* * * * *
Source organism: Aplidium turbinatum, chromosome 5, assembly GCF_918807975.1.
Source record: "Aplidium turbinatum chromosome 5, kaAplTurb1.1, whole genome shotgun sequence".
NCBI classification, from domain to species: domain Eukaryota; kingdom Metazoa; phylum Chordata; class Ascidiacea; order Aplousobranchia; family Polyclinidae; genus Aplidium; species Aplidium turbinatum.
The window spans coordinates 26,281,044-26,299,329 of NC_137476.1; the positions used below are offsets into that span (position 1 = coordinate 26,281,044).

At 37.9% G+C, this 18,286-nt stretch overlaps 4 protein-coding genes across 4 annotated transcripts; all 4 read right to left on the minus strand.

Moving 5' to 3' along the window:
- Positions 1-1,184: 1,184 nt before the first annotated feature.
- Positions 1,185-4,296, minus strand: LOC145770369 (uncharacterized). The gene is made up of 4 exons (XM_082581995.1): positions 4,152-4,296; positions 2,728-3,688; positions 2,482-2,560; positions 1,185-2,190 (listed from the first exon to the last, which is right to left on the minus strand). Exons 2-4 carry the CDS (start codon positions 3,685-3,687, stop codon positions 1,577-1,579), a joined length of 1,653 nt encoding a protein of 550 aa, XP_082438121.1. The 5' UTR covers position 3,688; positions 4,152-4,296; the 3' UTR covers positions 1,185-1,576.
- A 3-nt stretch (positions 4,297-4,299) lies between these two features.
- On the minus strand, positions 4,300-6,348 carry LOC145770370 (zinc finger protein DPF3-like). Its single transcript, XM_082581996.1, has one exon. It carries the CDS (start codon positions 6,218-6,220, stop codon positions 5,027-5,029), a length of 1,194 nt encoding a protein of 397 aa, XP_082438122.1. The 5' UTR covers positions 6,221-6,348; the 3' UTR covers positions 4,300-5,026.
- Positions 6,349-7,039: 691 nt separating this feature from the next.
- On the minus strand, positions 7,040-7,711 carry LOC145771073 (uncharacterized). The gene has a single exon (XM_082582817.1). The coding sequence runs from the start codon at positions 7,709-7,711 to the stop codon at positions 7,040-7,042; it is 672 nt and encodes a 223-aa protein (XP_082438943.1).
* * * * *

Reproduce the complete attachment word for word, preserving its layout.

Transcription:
Source organism: Aplidium turbinatum, chromosome 5, assembly GCF_918807975.1.
Source record: "Aplidium turbinatum chromosome 5, kaAplTurb1.1, whole genome shotgun sequence".
NCBI classification, from domain to species: domain Eukaryota; kingdom Metazoa; phylum Chordata; class Ascidiacea; order Aplousobranchia; family Polyclinidae; genus Aplidium; species Aplidium turbinatum.
The window spans coordinates 26,281,044-26,299,329 of NC_137476.1; the positions used below are offsets into that span (position 1 = coordinate 26,281,044).

At 37.9% G+C, this 18,286-nt stretch overlaps 4 protein-coding genes across 4 annotated transcripts; all 4 read right to left on the minus strand.

Moving 5' to 3' along the window:
- Positions 1-1,184: 1,184 nt before the first annotated feature.
- Positions 1,185-4,296, minus strand: LOC145770369 (uncharacterized). The gene is made up of 4 exons (XM_082581995.1): positions 4,152-4,296; positions 2,728-3,688; positions 2,482-2,560; positions 1,185-2,190 (listed from the first exon to the last, which is right to left on the minus strand). Exons 2-4 carry the CDS (start codon positions 3,685-3,687, stop codon positions 1,577-1,579), a joined length of 1,653 nt encoding a protein of 550 aa, XP_082438121.1. The 5' UTR covers position 3,688; positions 4,152-4,296; the 3' UTR covers positions 1,185-1,576.
- A 3-nt stretch (positions 4,297-4,299) lies between these two features.
- On the minus strand, positions 4,300-6,348 carry LOC145770370 (zinc finger protein DPF3-like). Its single transcript, XM_082581996.1, has one exon. It carries the CDS (start codon positions 6,218-6,220, stop codon positions 5,027-5,029), a length of 1,194 nt encoding a protein of 397 aa, XP_082438122.1. The 5' UTR covers positions 6,221-6,348; the 3' UTR covers positions 4,300-5,026.
- Positions 6,349-7,039: 691 nt separating this feature from the next.
- On the minus strand, positions 7,040-7,711 carry LOC145771073 (uncharacterized). The gene has a single exon (XM_082582817.1). The coding sequence runs from the start codon at positions 7,709-7,711 to the stop codon at positions 7,040-7,042; it is 672 nt and encodes a 223-aa protein (XP_082438943.1).